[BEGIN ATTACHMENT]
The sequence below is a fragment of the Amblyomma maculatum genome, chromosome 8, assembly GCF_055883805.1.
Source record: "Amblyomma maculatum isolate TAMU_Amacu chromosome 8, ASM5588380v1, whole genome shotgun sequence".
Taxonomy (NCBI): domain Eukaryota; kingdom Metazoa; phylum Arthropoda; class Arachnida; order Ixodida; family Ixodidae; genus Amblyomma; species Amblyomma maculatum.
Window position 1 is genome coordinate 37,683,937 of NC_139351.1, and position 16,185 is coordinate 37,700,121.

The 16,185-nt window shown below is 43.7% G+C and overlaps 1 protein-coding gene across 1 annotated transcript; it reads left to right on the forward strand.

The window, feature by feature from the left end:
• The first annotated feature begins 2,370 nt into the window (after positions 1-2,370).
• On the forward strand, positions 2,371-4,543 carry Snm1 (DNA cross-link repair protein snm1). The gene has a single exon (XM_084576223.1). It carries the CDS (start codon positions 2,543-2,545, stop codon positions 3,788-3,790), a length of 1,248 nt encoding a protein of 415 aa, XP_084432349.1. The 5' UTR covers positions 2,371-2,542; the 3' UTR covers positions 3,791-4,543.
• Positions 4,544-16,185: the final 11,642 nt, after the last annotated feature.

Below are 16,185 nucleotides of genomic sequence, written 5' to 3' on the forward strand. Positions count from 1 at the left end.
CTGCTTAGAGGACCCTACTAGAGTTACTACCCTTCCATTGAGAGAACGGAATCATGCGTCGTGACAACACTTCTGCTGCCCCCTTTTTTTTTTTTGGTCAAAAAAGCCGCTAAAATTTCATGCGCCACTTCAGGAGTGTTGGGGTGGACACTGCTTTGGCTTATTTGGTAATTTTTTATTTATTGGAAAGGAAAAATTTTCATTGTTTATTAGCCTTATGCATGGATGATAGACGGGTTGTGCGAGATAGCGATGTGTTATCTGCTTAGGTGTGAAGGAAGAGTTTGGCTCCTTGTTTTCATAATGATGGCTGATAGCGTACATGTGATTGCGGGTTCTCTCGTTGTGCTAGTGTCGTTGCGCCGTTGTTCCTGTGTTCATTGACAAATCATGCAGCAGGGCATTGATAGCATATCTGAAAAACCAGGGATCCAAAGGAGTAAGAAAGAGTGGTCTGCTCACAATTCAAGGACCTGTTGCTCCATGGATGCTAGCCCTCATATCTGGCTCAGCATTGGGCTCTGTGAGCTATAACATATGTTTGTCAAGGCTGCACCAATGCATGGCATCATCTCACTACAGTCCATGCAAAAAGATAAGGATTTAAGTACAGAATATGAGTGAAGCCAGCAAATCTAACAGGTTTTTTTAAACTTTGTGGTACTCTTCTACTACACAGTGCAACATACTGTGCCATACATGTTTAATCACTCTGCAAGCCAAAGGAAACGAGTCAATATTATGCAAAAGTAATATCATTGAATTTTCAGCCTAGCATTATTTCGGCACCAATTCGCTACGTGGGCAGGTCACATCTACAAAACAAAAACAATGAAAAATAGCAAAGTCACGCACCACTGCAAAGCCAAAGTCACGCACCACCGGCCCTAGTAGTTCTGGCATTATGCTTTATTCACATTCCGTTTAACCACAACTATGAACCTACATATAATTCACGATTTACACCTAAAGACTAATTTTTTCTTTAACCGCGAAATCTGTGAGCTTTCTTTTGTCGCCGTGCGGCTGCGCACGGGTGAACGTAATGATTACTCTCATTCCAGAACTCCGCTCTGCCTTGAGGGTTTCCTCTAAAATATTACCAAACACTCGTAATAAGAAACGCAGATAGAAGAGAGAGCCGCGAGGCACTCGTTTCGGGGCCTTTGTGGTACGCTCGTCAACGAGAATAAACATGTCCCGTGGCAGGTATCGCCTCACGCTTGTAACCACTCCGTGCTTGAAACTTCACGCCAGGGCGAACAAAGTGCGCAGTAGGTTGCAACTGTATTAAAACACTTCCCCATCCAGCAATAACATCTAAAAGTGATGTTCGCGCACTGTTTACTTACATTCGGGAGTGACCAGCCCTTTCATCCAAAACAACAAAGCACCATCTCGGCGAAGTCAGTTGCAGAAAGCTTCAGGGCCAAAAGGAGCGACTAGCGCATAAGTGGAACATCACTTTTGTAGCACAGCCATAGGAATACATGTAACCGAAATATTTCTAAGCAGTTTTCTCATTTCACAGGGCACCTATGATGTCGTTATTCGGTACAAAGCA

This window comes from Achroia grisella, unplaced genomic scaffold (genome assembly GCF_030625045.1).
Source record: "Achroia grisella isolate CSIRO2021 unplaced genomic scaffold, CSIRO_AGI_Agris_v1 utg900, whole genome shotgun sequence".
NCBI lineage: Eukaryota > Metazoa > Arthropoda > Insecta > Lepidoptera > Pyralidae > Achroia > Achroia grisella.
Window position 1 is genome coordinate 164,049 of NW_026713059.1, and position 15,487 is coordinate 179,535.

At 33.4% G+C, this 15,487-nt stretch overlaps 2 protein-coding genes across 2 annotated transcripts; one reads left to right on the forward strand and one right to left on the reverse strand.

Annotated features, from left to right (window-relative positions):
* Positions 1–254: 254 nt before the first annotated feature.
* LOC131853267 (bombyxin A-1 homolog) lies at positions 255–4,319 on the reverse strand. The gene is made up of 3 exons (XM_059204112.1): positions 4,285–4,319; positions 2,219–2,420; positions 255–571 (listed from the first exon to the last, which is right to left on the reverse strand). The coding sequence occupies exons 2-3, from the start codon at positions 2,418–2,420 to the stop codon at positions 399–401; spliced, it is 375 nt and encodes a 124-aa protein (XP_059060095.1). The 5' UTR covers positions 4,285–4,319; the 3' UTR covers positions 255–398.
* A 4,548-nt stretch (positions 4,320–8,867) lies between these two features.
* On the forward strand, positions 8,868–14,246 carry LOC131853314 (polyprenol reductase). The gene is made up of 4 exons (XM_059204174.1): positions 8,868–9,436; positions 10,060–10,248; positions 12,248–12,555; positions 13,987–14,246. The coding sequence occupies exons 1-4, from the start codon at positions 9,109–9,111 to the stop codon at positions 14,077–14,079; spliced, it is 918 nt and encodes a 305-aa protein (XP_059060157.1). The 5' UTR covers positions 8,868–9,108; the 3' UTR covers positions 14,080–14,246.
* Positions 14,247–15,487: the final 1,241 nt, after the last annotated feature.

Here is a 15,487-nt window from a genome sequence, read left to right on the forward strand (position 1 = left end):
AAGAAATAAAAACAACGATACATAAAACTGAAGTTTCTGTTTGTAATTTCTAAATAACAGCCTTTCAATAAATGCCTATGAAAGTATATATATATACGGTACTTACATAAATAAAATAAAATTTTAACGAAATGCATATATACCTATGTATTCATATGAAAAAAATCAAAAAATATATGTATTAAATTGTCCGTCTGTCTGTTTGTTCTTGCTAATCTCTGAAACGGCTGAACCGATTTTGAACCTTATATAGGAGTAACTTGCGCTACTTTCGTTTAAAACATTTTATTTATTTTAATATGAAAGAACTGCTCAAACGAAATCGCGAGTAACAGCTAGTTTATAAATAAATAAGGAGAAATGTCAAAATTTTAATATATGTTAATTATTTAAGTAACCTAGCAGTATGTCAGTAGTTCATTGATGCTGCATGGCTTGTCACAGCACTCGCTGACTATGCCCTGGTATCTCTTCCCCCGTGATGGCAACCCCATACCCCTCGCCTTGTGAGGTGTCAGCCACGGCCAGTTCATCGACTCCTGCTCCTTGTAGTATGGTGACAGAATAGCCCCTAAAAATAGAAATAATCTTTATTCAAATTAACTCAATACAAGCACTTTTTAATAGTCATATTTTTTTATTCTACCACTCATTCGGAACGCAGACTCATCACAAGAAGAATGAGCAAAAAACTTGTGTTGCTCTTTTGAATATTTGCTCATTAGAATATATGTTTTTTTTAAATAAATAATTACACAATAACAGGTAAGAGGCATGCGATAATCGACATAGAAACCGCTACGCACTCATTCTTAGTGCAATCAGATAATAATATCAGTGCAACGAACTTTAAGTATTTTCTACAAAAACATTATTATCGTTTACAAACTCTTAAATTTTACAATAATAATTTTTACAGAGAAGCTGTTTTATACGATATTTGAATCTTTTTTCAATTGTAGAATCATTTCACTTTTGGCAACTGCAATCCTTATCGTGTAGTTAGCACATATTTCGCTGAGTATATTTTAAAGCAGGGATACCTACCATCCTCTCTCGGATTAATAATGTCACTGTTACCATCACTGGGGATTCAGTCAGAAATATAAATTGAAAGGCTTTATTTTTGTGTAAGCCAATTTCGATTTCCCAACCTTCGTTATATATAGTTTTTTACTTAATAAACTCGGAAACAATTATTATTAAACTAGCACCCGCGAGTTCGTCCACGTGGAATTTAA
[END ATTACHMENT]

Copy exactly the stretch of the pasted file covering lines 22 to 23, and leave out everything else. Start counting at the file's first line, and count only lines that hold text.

* Positions 14,247–15,487: the final 1,241 nt, after the last annotated feature.

Here is a 15,487-nt window from a genome sequence, read left to right on the forward strand (position 1 = left end):